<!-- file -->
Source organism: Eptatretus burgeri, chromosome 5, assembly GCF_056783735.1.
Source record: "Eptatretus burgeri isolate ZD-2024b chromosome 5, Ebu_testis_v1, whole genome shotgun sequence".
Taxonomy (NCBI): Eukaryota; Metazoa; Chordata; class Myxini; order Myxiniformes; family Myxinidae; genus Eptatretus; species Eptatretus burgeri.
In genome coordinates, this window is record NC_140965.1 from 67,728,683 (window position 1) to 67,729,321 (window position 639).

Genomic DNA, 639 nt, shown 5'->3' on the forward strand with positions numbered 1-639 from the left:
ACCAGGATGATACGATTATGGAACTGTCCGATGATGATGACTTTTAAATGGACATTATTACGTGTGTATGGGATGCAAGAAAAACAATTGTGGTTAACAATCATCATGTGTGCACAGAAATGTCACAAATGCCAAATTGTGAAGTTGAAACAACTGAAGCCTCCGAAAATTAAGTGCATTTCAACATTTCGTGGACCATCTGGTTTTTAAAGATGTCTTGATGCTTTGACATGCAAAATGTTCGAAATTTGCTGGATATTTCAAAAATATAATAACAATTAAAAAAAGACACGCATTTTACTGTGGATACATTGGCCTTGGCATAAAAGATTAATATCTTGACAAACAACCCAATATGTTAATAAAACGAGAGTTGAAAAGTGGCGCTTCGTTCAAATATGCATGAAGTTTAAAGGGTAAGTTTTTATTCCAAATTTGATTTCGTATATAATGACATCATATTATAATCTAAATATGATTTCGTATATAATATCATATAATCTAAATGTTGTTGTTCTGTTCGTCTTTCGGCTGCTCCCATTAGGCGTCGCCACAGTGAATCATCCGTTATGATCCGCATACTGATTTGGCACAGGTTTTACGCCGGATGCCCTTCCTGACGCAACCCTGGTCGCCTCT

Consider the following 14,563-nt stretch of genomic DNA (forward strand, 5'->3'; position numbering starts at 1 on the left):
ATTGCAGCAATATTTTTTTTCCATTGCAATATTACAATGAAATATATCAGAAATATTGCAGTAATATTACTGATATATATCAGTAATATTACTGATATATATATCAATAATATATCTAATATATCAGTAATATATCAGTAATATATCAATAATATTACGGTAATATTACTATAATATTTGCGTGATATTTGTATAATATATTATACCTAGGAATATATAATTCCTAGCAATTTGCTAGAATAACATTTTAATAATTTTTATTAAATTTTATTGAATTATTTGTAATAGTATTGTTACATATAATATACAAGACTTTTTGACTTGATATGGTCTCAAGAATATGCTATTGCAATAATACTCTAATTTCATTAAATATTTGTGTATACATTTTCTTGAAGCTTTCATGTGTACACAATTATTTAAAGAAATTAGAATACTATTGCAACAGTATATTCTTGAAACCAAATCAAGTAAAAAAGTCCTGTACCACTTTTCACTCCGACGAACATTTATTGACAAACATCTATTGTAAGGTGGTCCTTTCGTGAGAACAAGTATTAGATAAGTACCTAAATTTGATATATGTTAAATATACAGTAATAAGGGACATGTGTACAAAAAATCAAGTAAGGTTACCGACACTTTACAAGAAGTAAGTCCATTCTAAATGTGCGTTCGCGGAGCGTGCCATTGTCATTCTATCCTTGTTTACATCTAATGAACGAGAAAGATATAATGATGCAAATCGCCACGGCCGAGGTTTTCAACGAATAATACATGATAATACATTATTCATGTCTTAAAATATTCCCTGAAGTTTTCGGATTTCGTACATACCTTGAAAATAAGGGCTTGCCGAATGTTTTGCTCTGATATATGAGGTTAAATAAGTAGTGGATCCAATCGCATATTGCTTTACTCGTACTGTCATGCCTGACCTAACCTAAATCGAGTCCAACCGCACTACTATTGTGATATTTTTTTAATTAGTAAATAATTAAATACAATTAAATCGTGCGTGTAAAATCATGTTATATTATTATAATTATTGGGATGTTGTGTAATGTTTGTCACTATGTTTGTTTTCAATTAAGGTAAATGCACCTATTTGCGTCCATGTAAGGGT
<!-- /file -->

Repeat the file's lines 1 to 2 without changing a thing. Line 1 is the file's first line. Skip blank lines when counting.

Source organism: Eptatretus burgeri, chromosome 5, assembly GCF_056783735.1.
Source record: "Eptatretus burgeri isolate ZD-2024b chromosome 5, Ebu_testis_v1, whole genome shotgun sequence".